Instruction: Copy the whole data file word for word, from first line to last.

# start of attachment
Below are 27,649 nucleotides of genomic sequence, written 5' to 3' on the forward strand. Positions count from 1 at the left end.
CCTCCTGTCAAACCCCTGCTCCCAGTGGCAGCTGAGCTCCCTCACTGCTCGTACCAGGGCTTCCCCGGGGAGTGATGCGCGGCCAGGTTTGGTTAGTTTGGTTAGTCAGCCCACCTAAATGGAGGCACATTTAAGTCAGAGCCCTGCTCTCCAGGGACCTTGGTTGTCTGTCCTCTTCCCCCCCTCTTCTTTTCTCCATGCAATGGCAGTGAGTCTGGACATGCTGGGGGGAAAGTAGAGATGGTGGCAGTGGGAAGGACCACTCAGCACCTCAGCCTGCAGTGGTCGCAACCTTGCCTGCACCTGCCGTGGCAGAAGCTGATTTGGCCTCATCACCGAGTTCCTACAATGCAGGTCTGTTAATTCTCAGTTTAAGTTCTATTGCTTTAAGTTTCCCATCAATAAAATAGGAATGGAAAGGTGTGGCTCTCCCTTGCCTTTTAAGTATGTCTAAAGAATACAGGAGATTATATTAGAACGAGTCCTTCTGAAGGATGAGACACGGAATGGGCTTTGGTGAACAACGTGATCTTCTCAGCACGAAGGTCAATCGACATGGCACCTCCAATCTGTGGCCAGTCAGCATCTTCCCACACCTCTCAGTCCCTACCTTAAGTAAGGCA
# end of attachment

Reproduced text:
Below are 27,649 nucleotides of genomic sequence, written 5' to 3' on the forward strand. Positions count from 1 at the left end.
CCTCCTGTCAAACCCCTGCTCCCAGTGGCAGCTGAGCTCCCTCACTGCTCGTACCAGGGCTTCCCCGGGGAGTGATGCGCGGCCAGGTTTGGTTAGTTTGGTTAGTCAGCCCACCTAAATGGAGGCACATTTAAGTCAGAGCCCTGCTCTCCAGGGACCTTGGTTGTCTGTCCTCTTCCCCCCCTCTTCTTTTCTCCATGCAATGGCAGTGAGTCTGGACATGCTGGGGGGAAAGTAGAGATGGTGGCAGTGGGAAGGACCACTCAGCACCTCAGCCTGCAGTGGTCGCAACCTTGCCTGCACCTGCCGTGGCAGAAGCTGATTTGGCCTCATCACCGAGTTCCTACAATGCAGGTCTGTTAATTCTCAGTTTAAGTTCTATTGCTTTAAGTTTCCCATCAATAAAATAGGAATGGAAAGGTGTGGCTCTCCCTTGCCTTTTAAGTATGTCTAAAGAATACAGGAGATTATATTAGAACGAGTCCTTCTGAAGGATGAGACACGGAATGGGCTTTGGTGAACAACGTGATCTTCTCAGCACGAAGGTCAATCGACATGGCACCTCCAATCTGTGGCCAGTCAGCATCTTCCCACACCTCTCAGTCCCTACCTTAAGTAAGGCA